There are various exemptions and potential exemptions, which make it possible to make gifts free of inheritance tax. Making gift tax free is a useful way to reduce the value of your estate. Ultimately the inheritance tax may be payable on gifts.
What counts as a gift?
For inheritance tax purposes, a gift is anything that has value, for example, money, property, or possessions. An award may also arise if the value of your estate reduces following a transfer. For example, if you sell your house for less than it ‘s worth to your children, the discount factor is viewed as a gift.
Gifts to spouse
Present to spouses and civil partners are free of inheritance tax.
Gifts out of income
The exemption from inheritance tax for ‘usual out of income-expenditure’ is useful and can be used to make lifetime gifts tax-free. For the exemption to apply, the present must meet three conditions:
- It forms part of your regular expenditure.
- It is from income (taking with the next year).
- You left behind with enough income after the gift to maintain your usual standard of living.
An easy way to use this exemption, for example, would be to set up a standing order for a regular amount, say £X per month, to your children or grandchildren, or to meet the cost of school fees or similar.
Gifts made in this way are entirely exempt – you do not need to survive seven years to keep the tips tax-free.
Annual gifts exemption
There is an annual gift exemption for inheritance tax, which allows you to give away £3,000 of gifts in total—IHT-free in each tax year. If you did not use the exception in full in one tax year, the unused amount could be carried forward to the following year, after which it expires.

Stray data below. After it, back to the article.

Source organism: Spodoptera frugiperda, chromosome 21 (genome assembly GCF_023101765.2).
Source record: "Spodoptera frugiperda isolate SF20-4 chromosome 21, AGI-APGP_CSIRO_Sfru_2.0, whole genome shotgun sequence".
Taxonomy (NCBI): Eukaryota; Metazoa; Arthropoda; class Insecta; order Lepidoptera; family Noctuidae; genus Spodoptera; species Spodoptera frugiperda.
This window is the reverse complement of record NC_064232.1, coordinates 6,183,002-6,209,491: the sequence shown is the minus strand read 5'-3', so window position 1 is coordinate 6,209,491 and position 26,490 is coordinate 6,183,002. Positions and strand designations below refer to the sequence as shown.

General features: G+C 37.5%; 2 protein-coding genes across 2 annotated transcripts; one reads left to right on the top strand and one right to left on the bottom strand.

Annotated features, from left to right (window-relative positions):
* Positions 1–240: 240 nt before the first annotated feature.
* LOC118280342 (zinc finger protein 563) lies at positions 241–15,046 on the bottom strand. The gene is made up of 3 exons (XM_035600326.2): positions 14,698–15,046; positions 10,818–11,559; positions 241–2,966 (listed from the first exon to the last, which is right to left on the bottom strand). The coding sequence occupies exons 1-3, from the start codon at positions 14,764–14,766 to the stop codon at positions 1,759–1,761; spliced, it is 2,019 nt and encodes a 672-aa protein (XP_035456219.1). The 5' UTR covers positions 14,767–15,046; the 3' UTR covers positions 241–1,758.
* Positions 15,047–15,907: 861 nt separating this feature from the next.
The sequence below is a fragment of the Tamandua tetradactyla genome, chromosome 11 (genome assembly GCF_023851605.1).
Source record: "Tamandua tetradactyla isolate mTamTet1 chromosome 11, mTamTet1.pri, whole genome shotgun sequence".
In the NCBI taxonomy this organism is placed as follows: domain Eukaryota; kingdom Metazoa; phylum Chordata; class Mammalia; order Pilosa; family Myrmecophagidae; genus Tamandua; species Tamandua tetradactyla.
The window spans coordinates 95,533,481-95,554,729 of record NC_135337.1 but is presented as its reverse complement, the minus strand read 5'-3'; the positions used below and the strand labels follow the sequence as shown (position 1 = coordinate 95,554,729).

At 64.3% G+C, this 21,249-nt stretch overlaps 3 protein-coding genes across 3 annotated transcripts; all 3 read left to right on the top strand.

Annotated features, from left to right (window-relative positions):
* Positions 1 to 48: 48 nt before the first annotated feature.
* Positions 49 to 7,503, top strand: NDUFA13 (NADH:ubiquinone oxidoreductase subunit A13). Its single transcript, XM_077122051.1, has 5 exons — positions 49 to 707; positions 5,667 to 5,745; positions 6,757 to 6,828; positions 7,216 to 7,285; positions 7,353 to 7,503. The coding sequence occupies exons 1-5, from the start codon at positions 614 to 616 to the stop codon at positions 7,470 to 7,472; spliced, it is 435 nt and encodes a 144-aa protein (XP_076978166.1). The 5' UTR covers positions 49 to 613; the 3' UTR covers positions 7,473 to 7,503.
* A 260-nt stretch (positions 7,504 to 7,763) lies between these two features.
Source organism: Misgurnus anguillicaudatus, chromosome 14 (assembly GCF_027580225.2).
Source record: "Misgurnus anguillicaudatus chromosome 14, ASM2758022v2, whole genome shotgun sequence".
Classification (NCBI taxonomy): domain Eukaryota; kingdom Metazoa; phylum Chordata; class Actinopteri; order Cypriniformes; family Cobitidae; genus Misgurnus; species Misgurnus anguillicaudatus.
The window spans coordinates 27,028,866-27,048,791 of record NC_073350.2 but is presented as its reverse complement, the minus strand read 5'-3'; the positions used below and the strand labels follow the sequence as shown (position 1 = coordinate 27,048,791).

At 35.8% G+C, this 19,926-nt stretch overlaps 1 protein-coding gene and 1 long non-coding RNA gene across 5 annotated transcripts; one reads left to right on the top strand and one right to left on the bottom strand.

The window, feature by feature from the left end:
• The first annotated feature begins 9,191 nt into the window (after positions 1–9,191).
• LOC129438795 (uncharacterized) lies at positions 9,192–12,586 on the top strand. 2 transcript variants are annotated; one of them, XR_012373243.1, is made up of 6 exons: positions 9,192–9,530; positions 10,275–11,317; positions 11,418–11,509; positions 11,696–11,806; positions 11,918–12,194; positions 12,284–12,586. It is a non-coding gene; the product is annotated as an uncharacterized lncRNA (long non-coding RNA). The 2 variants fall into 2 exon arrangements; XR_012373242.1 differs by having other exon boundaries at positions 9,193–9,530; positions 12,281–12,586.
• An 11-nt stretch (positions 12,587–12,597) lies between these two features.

On the occasion of a marriage or civil partnership, you can make gifts tax-free, up to certain limits. The tax-free threshold for wedding gifts is £5,000 where the present is for your child, £2,500 to a grandchild, and £1,000 to someone else.
It is also possible to give gifts of up to £250 per year. IHT-free for as many individuals as you wish, if the beneficiary has not benefited from any exemption.
Other tax-free gifts
Gifts to help another person with their living costs, such as an elderly relative or a child under the age of 18, free of inheritance tax, as can individual gifts to charities and political parties, housing associations, gifts for social purpose and the public benefit.
Potentially exempt transfers
You can also give as much as you like away IHT-free – as long as you survive seven years. However, there are anti-avoidance rules where you have previously owned an asset or where you continue to retain the benefit of it. After you have given it away (for example, if you give your house to your children and continue to live in it rent-free), care must be taken not to fall foul of these.
If you survive less than three years after making the gift, IHT is payable in full at the usual 40% rate. However, if you survive more than three years but less than seven years from the date of the gift, taper relief reduces the amount of IHT payable. If you persist at least seven years from the time of the gits, it drops out of the account and is IHT-free.
Further notes: IHTA 1984, . 3A, 18 –26